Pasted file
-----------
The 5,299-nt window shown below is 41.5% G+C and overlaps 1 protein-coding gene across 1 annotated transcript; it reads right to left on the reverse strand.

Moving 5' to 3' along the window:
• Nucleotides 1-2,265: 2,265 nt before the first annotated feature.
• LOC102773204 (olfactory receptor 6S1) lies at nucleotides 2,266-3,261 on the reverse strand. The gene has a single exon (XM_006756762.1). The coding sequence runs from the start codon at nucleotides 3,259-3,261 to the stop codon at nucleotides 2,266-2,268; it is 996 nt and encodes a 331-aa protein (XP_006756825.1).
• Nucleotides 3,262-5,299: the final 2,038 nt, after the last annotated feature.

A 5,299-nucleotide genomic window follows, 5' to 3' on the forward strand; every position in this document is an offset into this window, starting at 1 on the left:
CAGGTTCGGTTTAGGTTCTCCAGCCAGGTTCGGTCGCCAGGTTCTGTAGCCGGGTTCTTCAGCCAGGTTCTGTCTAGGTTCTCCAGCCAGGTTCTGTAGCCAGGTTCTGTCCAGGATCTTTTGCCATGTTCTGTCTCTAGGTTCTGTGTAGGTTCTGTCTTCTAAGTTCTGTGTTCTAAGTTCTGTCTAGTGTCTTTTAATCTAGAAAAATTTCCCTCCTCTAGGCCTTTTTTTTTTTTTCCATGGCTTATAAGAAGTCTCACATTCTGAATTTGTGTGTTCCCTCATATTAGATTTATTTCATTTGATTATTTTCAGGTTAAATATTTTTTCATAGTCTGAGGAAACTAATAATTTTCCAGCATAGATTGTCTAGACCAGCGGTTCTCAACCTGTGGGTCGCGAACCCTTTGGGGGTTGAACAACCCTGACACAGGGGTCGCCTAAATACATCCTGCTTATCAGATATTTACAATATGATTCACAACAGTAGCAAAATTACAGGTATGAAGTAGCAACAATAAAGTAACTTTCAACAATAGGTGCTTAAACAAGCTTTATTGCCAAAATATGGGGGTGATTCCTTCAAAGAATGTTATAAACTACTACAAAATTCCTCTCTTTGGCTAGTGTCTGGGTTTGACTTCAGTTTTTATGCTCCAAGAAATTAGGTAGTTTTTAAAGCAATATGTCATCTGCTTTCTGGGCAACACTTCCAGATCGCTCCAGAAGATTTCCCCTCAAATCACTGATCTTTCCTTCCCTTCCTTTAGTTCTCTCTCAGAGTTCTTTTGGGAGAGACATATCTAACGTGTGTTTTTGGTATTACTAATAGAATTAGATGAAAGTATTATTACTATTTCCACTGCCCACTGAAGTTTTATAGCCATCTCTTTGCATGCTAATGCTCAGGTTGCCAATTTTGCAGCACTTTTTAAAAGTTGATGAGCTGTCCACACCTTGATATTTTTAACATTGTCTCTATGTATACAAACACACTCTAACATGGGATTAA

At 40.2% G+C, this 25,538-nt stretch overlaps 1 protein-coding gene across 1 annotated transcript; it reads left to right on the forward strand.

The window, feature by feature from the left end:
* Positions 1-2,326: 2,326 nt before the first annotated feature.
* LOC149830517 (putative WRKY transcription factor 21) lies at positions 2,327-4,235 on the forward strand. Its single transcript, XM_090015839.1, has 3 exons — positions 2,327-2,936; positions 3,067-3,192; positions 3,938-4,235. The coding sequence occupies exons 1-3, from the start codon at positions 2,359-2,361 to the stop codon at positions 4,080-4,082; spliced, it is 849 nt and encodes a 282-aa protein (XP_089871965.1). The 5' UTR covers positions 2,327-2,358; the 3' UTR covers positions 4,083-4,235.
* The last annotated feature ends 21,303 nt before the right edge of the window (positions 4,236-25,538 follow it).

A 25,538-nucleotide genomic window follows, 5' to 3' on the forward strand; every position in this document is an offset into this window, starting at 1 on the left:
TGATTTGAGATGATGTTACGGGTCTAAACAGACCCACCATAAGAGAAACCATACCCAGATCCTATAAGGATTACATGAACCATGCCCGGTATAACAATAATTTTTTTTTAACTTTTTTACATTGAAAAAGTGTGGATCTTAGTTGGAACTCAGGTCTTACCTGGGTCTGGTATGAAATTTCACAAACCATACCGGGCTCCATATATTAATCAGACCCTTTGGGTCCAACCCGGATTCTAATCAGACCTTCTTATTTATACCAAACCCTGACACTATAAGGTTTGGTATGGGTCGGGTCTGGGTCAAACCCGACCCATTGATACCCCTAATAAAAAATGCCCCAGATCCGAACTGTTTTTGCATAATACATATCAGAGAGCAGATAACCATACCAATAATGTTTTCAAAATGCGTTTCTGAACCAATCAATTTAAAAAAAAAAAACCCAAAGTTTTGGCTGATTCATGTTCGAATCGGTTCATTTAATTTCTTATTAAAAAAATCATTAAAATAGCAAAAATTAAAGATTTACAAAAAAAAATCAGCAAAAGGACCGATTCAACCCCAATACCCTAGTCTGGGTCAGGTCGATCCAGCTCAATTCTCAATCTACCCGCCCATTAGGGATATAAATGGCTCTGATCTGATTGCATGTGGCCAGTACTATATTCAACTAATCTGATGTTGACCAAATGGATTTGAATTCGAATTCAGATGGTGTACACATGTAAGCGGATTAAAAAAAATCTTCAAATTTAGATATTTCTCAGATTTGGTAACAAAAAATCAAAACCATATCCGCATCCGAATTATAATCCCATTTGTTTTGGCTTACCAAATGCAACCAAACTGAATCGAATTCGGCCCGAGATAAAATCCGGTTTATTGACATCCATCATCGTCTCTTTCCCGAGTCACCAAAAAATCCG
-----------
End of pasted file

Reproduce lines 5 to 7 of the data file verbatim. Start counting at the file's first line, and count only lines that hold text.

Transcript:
• Nucleotides 3,262-5,299: the final 2,038 nt, after the last annotated feature.

A 5,299-nucleotide genomic window follows, 5' to 3' on the forward strand; every position in this document is an offset into this window, starting at 1 on the left:
CAGGTTCGGTTTAGGTTCTCCAGCCAGGTTCGGTCGCCAGGTTCTGTAGCCGGGTTCTTCAGCCAGGTTCTGTCTAGGTTCTCCAGCCAGGTTCTGTAGCCAGGTTCTGTCCAGGATCTTTTGCCATGTTCTGTCTCTAGGTTCTGTGTAGGTTCTGTCTTCTAAGTTCTGTGTTCTAAGTTCTGTCTAGTGTCTTTTAATCTAGAAAAATTTCCCTCCTCTAGGCCTTTTTTTTTTTTTCCATGGCTTATAAGAAGTCTCACATTCTGAATTTGTGTGTTCCCTCATATTAGATTTATTTCATTTGATTATTTTCAGGTTAAATATTTTTTCATAGTCTGAGGAAACTAATAATTTTCCAGCATAGATTGTCTAGACCAGCGGTTCTCAACCTGTGGGTCGCGAACCCTTTGGGGGTTGAACAACCCTGACACAGGGGTCGCCTAAATACATCCTGCTTATCAGATATTTACAATATGATTCACAACAGTAGCAAAATTACAGGTATGAAGTAGCAACAATAAAGTAACTTTCAACAATAGGTGCTTAAACAAGCTTTATTGCCAAAATATGGGGGTGATTCCTTCAAAGAATGTTATAAACTACTACAAAATTCCTCTCTTTGGCTAGTGTCTGGGTTTGACTTCAGTTTTTATGCTCCAAGAAATTAGGTAGTTTTTAAAGCAATATGTCATCTGCTTTCTGGGCAACACTTCCAGATCGCTCCAGAAGATTTCCCCTCAAATCACTGATCTTTCCTTCCCTTCCTTTAGTTCTCTCTCAGAGTTCTTTTGGGAGAGACATATCTAACGTGTGTTTTTGGTATTACTAATAGAATTAGATGAAAGTATTATTACTATTTCCACTGCCCACTGAAGTTTTATAGCCATCTCTTTGCATGCTAATGCTCAGGTTGCCAATTTTGCAGCACTTTTTAAAAGTTGATGAGCTGTCCACACCTTGATATTTTTAACATTGTCTCTATGTATACAAACACACTCTAACATGGGATTAA